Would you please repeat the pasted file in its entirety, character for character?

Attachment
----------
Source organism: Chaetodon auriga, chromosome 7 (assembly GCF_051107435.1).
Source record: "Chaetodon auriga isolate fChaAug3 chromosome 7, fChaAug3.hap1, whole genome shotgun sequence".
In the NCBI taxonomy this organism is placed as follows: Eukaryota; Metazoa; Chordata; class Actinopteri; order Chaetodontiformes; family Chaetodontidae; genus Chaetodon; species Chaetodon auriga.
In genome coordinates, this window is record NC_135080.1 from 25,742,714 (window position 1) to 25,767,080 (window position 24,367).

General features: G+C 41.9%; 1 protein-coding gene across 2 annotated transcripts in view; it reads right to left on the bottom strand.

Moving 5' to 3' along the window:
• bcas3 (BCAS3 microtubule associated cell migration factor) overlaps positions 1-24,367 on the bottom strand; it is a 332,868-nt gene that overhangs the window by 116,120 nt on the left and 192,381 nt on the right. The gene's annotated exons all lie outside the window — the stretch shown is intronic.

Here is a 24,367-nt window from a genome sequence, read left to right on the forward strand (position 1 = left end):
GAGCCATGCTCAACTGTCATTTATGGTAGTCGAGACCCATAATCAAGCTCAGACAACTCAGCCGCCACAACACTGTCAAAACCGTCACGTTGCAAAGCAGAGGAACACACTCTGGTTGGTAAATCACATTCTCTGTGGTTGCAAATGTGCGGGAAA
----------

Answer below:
Source organism: Chaetodon auriga, chromosome 7 (assembly GCF_051107435.1).
Source record: "Chaetodon auriga isolate fChaAug3 chromosome 7, fChaAug3.hap1, whole genome shotgun sequence".
In the NCBI taxonomy this organism is placed as follows: Eukaryota; Metazoa; Chordata; class Actinopteri; order Chaetodontiformes; family Chaetodontidae; genus Chaetodon; species Chaetodon auriga.
In genome coordinates, this window is record NC_135080.1 from 25,742,714 (window position 1) to 25,767,080 (window position 24,367).

General features: G+C 41.9%; 1 protein-coding gene across 2 annotated transcripts in view; it reads right to left on the bottom strand.

Moving 5' to 3' along the window:
• bcas3 (BCAS3 microtubule associated cell migration factor) overlaps positions 1-24,367 on the bottom strand; it is a 332,868-nt gene that overhangs the window by 116,120 nt on the left and 192,381 nt on the right. The gene's annotated exons all lie outside the window — the stretch shown is intronic.

Here is a 24,367-nt window from a genome sequence, read left to right on the forward strand (position 1 = left end):
GAGCCATGCTCAACTGTCATTTATGGTAGTCGAGACCCATAATCAAGCTCAGACAACTCAGCCGCCACAACACTGTCAAAACCGTCACGTTGCAAAGCAGAGGAACACACTCTGGTTGGTAAATCACATTCTCTGTGGTTGCAAATGTGCGGGAAA